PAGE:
Defense officials assured a skeptical base-closing commission Thursday that the Pentagon's plan to restructure dozens of Air National Guard (search) units wouldn't pose an unacceptable risk to the country's security.

Opposing the plan, states argue that it will hinder Air Guard units from fulfilling their homeland security missions.

The shake-up of dozens of Air Guard units has emerged as the most contentious part of Defense Secretary Donald H. Rumsfeld's proposal to close, shrink or expand hundreds of military bases and other installations nationwide.

As a result, the nine-member commission reviewing the Pentagon's sweeping proposal gave the Pentagon and states one last chance to argue their cases before the panel sends a final report -- with changes if necessary -- to President Bush next month.

Rumsfeld's Air Guard plan calls for shifting people, equipment and aircraft around at least 54 sites where Air Guard units are stationed. Roughly two dozen sites would expand, while about 30 are slated for closure or downsizing. In many cases, units would continue to exist but no planes would be assigned to them. Units without planes would receive new non-flying missions.

"It poses no unacceptable risk" to homeland security, Adm. Timothy Keating, commander of the U.S. Northern Command and the North American Aerospace Defense Command (search), told the commission.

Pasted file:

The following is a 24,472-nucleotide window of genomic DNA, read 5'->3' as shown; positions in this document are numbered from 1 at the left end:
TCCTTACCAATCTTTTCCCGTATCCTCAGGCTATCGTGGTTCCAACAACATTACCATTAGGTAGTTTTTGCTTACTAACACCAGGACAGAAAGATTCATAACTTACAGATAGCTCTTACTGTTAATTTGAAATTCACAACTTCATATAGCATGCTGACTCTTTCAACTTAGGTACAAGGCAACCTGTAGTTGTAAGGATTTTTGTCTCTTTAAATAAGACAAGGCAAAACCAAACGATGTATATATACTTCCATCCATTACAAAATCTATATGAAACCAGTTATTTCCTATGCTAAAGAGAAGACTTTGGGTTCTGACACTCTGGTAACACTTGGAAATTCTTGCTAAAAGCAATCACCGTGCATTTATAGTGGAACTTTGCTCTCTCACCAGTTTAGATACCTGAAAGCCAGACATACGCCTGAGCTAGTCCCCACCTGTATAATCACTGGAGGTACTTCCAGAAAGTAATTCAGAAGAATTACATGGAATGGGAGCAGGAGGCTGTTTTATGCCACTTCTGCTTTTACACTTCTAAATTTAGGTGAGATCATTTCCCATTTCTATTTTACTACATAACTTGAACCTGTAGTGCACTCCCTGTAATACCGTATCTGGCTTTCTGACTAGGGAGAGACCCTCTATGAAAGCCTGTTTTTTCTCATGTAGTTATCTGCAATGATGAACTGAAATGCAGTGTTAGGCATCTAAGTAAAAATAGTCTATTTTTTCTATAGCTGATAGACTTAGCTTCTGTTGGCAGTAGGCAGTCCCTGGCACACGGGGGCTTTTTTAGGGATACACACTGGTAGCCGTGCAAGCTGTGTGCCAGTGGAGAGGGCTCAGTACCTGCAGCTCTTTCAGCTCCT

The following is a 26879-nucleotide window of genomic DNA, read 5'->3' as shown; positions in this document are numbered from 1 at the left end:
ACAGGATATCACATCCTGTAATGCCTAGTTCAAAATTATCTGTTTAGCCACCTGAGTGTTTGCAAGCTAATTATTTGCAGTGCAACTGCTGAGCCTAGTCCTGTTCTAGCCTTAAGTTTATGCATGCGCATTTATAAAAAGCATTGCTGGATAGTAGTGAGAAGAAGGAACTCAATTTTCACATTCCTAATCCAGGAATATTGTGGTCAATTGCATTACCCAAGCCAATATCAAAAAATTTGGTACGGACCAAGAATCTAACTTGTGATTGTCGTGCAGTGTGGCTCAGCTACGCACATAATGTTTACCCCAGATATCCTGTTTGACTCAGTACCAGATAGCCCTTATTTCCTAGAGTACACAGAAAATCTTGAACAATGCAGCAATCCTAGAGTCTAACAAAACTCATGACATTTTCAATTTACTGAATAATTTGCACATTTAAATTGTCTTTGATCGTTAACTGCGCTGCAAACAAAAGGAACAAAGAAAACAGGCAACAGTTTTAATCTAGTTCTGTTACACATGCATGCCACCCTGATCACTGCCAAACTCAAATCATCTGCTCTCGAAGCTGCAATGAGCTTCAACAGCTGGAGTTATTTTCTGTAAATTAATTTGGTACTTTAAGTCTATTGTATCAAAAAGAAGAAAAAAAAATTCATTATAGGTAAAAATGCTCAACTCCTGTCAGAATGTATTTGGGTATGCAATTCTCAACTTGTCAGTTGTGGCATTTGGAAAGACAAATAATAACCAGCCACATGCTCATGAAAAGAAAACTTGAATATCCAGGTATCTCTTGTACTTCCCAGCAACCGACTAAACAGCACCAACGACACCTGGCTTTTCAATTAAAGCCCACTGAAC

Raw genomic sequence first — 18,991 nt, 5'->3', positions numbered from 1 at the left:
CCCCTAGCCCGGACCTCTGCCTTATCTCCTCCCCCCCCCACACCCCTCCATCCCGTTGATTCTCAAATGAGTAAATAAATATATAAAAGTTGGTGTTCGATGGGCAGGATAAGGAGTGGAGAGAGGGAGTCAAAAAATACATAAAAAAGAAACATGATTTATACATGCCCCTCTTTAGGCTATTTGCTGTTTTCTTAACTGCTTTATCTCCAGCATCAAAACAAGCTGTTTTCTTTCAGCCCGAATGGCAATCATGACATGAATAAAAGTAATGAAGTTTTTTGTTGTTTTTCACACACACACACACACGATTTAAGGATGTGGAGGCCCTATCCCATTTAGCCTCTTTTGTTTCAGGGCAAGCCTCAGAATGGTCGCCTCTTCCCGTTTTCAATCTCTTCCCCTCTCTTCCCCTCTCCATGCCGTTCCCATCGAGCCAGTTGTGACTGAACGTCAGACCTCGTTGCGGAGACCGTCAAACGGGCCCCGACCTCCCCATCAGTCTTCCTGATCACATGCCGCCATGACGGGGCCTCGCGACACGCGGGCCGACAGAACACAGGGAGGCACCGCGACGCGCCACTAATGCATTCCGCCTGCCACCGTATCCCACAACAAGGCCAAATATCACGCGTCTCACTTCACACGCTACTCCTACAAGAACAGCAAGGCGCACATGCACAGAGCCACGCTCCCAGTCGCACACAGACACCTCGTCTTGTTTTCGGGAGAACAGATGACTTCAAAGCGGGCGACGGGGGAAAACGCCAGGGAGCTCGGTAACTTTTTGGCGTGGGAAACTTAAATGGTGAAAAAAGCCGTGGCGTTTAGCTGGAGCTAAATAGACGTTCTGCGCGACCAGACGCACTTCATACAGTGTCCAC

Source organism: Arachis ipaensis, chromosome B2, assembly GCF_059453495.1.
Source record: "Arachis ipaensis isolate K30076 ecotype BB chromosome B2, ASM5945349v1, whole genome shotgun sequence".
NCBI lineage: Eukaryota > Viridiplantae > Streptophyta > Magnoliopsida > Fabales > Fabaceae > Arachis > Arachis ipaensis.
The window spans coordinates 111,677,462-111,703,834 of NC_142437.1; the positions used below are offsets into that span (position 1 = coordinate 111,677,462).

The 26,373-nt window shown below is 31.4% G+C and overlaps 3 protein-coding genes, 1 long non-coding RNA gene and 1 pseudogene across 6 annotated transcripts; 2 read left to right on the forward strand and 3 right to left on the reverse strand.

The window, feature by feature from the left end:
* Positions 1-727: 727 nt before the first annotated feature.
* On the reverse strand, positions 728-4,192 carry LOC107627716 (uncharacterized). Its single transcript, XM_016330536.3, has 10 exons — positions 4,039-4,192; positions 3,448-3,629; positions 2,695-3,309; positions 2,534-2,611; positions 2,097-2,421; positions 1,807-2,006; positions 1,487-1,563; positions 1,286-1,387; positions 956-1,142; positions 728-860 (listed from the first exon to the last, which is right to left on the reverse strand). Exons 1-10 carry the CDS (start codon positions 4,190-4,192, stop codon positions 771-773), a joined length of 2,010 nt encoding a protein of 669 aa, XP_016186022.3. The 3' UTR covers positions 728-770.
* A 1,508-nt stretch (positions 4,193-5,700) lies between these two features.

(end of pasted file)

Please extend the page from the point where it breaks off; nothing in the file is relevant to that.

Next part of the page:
But several commissioners appeared unconvinced.

"That's not exactly a wholehearted endorsement, to me anyway," retorted Harold Gehman, a retired Navy admiral.

Peter Verga, a deputy assistant secretary of defense, said the Pentagon sought to "balance homeland defense and expeditionary needs" when it drew up the Air Guard plan. "The department focused on its ability to defend the nation as a whole ... rather than on a state-by state basis," Verga said.

The Pentagon says the Air Guard changes are part of an overall effort to reshape the Air Force -- which will have a smaller but smarter aircraft fleet in the future -- into a more effective and efficient force by putting active duty, Air Reserve and Air Guard units to work alongside one another.

But lawmakers, states and some commissioners worry about the Air Guard plan's potential impact on recruitment, retention and training. They also question whether the Air Guard will be able to fulfill its homeland security mission and whether Rumsfeld even has the authority to move Air Guard units without each governor's consent.

Two states, Pennsylvania and Illinois, have sued over the Air Guard proposal even though the Pentagon claims it has the authority to reshuffle the Air Guard as it sees fit.

The commission's legal counsel has said relocating, disbanding or moving Air Guard units from one state to another could be outside the commission's authority. The Pentagon has asked the commission to wait for a Justice Department opinion before changing Rumsfeld's plan.